The opinion of the court was delivered by: Mag. Judge Michael T. Mason
MEMORANDUM OPINION AND ORDER
Michael T. Mason, United States Magistrate Judge: Before the Court is plaintiff Vincent Blackwell's ("Blackwell") bill of costs. This case involves claims for false arrest and malicious prosecution brought by plaintiff Blackwell and a claim for unlawful search of a vehicle brought by plaintiff Angela Ford ("Ford"). The case was tried before a jury between May 2, 2011 and May 5, 2011. The jury found in favor of Blackwell on both of his claims and against Ford on her unlawful search claim. For the reasons set forth below, plaintiff Blackwell's bill of costs  is granted in part and denied in part.
Federal Rule of Civil Procedure 54(d) sets forth the general rule that costs, other than attorneys' fees, "shall be allowed as of course to the prevailing party," except as otherwise provided by statute or in the rules. Ochana v. Flores, 206 F. Supp. 2d 941, 944 (N.D. Ill. 2002) (quoting Payne v. Milwaukee County, 288 F.3d 1021, 1027 (7th Cir. 2002)). The proper measure of those costs is set forth in 28 U.S.C. § 1920. Tideman v. Nadler Golf Car Sales, Inc., 224 F.3d 719, 726 (7th Cir. 2000). The costs explicitly allowed by § 1920 are: (1) fees of the clerk and marshal; (2) fees for transcripts necessarily obtained for use in the case; (3) fees for printing and witnesses; (4) fees for copies of materials necessarily obtained for use in the case; (5) docket fees; and (6) compensation of court appointed experts and interpreters. 28 U.S.C. § 1920.
Under Rule 54(d), there is a "strong presumption that costs will be awarded to the prevailing party." U.S. Neurosurgical, Inc. v. City of Chicago, 572 F.3d 325, 333 (7th Cir. 2009). "However, district courts possess wide discretion in determining whether expenses claimed by the prevailing party are actually taxable as costs." Rogers v. City of Chicago, 2002 WL 423723, at *1 (N.D. Ill. Mar. 15, 2002) (citing Deimer v. Cincinnati Sub-Zero Products, Inc., 58 F.3d 341, 345 (7th Cir. 1994)). Additionally, "the losing party bears the burden of an affirmative showing that taxed costs are not appropriate." Beamon v. Marshall & Ilsley Trust Co., 411 F.3d 854, 864 (7th Cir. 2005).
Here, plaintiff seeks recovery for the following: (1) $350.00 for fees of the clerk; (2) $55.00 for fees for service of the summons; (3) $2,397.75 for transcripts; (4) $45.00 for witness fees; (5) $647.40 for photocopying fees; and (6) $38.45 for other itemized costs (including costs associated with obtaining the court file in Blackwell's underlying criminal case, his Illinois Secretary of State driving record, and a cellular telephone bill). In response, defendants object to certain photocopying costs as well as the costs for obtaining Blackwell's criminal court file. However, even as to the unchallenged costs, we must ensure that each proposed cost is allowed under § 1920, is reasonable, and is necessary to the litigation. Little v. Mitsubishi Motors N. Am., Inc., 514 F.3d 699, 702 (7th Cir. 2008); Rogers, 2002 WL 423723, at *1 (stating that "items proposed by winning parties as costs should always be given careful scrutiny.") (citation omitted).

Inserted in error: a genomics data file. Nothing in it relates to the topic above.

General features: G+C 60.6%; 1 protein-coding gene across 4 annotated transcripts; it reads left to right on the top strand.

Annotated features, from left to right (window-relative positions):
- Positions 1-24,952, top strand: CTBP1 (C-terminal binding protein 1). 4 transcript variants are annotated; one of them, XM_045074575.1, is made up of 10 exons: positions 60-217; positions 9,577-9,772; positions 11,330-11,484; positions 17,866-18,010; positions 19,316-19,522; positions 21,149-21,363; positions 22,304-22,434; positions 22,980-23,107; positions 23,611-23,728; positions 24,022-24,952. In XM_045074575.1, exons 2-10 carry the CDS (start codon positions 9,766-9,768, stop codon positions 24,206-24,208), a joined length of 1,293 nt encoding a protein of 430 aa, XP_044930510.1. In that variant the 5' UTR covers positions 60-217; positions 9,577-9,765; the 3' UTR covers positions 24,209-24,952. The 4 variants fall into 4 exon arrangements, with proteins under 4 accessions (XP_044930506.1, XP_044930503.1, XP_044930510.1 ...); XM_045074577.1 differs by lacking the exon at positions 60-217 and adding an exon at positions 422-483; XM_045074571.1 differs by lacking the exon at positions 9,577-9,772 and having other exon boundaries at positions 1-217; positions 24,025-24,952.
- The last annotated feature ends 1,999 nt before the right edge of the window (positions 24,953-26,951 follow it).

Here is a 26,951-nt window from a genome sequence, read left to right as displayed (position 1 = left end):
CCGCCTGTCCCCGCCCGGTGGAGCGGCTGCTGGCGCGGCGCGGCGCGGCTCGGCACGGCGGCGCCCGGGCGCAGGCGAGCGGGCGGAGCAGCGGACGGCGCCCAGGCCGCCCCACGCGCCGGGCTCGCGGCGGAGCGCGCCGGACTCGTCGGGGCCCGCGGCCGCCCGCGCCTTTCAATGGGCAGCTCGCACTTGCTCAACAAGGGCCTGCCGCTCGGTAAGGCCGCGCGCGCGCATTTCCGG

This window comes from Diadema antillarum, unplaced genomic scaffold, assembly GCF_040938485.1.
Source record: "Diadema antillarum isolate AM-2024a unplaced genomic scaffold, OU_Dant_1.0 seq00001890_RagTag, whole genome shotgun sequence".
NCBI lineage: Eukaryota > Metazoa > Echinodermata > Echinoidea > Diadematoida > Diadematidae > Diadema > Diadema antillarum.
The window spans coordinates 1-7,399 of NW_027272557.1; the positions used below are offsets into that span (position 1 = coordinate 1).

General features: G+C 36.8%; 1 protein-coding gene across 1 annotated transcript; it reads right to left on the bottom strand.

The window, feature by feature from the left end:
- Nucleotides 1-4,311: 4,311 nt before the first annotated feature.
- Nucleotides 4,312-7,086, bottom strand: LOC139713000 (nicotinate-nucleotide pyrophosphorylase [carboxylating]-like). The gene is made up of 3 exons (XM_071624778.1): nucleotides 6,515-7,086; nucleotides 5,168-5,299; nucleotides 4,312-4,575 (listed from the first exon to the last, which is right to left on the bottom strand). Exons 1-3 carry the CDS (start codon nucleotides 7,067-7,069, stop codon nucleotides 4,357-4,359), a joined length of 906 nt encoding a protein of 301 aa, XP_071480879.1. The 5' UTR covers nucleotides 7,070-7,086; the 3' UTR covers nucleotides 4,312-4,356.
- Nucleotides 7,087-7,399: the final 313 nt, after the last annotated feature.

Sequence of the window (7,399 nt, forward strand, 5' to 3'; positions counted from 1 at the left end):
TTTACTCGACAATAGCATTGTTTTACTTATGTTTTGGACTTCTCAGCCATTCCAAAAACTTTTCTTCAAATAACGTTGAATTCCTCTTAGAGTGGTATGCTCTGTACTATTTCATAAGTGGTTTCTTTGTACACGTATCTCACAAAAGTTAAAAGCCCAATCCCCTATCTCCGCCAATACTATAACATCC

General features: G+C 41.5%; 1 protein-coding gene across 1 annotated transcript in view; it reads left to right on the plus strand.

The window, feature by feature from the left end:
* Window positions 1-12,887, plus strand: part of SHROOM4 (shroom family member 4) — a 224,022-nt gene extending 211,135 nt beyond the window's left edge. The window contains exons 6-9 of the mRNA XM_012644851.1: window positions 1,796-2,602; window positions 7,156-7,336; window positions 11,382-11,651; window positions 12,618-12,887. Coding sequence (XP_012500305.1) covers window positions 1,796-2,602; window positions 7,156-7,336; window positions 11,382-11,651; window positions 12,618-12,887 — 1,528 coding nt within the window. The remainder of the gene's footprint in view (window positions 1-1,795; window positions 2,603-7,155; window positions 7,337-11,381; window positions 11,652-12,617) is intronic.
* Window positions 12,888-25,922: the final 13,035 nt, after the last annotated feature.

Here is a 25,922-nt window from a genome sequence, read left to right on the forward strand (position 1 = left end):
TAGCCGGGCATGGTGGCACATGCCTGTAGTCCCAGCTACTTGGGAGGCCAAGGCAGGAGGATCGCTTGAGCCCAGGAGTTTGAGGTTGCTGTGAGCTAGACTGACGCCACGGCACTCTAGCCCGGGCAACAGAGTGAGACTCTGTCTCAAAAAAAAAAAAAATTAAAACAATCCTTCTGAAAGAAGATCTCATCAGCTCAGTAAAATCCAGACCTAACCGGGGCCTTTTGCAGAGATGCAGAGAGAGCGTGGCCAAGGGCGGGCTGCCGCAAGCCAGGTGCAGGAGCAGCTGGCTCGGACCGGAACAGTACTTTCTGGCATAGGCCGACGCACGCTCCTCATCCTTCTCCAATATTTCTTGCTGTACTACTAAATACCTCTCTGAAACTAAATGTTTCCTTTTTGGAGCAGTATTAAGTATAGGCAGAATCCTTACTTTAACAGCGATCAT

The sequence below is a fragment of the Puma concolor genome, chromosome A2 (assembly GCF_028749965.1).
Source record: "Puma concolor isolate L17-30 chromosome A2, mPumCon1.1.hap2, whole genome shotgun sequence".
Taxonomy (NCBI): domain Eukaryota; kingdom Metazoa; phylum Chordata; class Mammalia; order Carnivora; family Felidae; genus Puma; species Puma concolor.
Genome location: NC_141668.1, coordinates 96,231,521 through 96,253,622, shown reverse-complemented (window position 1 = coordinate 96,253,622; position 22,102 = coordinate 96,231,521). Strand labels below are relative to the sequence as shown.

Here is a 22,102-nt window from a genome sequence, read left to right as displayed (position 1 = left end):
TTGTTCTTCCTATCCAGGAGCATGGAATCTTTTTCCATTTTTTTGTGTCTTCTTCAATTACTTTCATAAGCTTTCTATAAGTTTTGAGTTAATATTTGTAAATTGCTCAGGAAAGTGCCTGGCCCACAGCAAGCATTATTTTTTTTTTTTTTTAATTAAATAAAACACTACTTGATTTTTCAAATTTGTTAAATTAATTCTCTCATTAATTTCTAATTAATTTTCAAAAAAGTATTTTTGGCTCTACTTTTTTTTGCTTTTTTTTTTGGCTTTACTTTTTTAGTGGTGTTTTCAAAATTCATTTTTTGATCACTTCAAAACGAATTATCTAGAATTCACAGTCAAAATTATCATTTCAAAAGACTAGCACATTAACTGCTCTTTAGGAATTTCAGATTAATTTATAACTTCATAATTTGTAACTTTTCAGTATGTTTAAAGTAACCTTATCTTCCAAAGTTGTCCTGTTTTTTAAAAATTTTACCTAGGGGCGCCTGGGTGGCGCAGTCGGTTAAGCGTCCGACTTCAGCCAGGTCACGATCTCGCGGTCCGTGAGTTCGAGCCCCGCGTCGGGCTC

Section 1920(1) authorizes a court to tax the filing fee paid to the Clerk of Court. Consequently, plaintiff may recover from defendants the $350.00 he paid to initiate this action. 28 U.S.C. § 1920(1); Koneff v. Nyang'iti, 2009 WL 5215595, at *1 (N.D. Ill. Dec. 29, 2009).
Recovery of summons and subpoena service fees is also authorized under § 1920(1). See Collins v. Gorman, 96 F.3d 1057, 1059 (7th Cir. 1996). Accordingly, plaintiff may recover the $55.00 he paid for service of the summons.
Pursuant to § 1920(2), fees for "printed or electronically recorded transcripts necessarily obtained for use in the case" are recoverable by the prevailing party. Under Northern District of Illinois Local Rule 54.1(b), the cost of a transcript shall not exceed the regular copy rate established by the Judicial Conference of the United States. N.D.
Ill. L.R. 54.1(b). The applicable rates pursuant to the Judicial Conference for transcripts requested on or after November 1, 2007 are as follows: $3.65 per page for the original of an ordinary transcript, $4.25 per page for the original of a fourteen day transcript, $4.85 for the original of an expedited (seven day) transcript, and $0.90 per page rate for a copy to each party.*fn1
A court awards deposition transcript charges if the taking of the deposition appears reasonably necessary in light of the facts known at the time of the deposition. Mother & Father v. Cassidy, 338 F.3d 704, 712 (7th Cir. 2003). The determination of necessity must be made "without regard to intervening developments that render the deposition unneeded for further use." Id. Reasonable court reporter attendance fees also are recoverable under § 1920(2). Held v. Held, 137 F.3d 998, 1002 (7th Cir.1998) (stating that "even though these fees are not specifically mentioned in the statute, the district court may award them in its discretion pursuant to 28 U.S.C. § 1920(2)."). However, the court reporter's attendance fee may be taxed as costs only to the extent that the fee, when added to the per page rate charged for the ...